MOON – An Accurate Lunar Globe that Includes the Sun

British engineers are crowdfunding a lunar globe developed with NASA data and circled by an LED sun to show a true lunar cycle.

Oscar Lhermitte wanted to create a lunar globe with physical craters and details that would give better information than current smooth globes built from photographs. Lhermitte is an industrial designer, maker, and engineer with lots of experience helping people to launch crowdfunding projects so he decided to create an accurate and intricate lunar globe. Along with Alex du Perez and Peter Krige, Oscar is running a successful Kickstarter campaign for MOON – the most accurate lunar globe.

MOON is built at 1/20millionth scale, with a 173 millimeter diameter and a 1.8 kilogram weight. A light ring circles the moon and acts as the sun to create realistic shadows on the moon. With the ring and the stand the dimensions are 370 x 330 x 180 millimeters. A 550 millimeter square is recommended as table space if you want the moon to have clear safe space for full rotation.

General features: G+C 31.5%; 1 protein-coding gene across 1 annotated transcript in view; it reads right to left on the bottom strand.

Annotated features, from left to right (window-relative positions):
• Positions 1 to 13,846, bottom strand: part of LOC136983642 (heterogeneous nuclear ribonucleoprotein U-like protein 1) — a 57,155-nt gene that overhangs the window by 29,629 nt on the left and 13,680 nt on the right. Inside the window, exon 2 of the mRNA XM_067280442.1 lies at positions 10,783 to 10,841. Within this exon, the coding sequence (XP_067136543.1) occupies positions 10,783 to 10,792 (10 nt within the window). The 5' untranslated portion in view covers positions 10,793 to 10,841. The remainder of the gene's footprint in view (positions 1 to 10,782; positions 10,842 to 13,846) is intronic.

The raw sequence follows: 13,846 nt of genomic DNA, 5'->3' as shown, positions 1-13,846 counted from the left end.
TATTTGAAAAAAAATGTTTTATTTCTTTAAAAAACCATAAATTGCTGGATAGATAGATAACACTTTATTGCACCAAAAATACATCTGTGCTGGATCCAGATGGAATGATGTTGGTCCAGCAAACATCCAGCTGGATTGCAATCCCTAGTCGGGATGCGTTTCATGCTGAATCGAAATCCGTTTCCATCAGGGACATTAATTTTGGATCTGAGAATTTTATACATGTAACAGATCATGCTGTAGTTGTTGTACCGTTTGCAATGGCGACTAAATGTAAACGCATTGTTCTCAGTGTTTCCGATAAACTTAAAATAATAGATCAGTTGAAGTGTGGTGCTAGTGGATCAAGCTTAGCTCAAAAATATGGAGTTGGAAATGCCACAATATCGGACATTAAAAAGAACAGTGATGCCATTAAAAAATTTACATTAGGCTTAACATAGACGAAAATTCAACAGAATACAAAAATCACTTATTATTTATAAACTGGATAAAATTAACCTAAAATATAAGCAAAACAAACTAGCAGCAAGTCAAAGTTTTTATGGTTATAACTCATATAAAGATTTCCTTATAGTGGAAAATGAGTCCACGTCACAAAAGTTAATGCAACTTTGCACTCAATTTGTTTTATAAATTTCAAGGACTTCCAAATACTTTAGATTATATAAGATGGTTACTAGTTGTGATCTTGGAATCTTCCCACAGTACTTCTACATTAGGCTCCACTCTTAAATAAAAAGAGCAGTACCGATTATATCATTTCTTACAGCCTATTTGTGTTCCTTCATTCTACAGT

There are two things that stand out about this crowdfunding project to me. First, MOON’s topography data is taken from NASA’s Lunar Reconnaissance Orbiter mission through a partnership with the Institute of Planetary Research. Next is the craftsmanship that the campaign page shows regarding the rotomolding process and Oscar’s training in a new process to get the best possible part. That really shows a maker spirit to me, when someone learns a new skill in the service of their current project.

MOON’s brain is a gearing system with a microcontroller attached. The system has 64 kilobytes of memory and a motor / feedback system to control the rotation of the sun around the moon. Three modes are available to control the system. Manual mode lets you rotate the sun yourself to see different lunar phases on demand. Demo mode shows a full lunar cycle in thirty seconds. Live mode gives you real time view of the sun’s position around the moon, and changes with the lunar cycle. Live mode will cycle through every 29 days (and 12 hours, 44 minutes, and 2.80 seconds, I’ve learned.)

This is a great Kickstarter campaign with great technical content and a sharp content heavy campaign video. The campaign ends on May 13, 2016 and first units are expected to ship in November, 2016.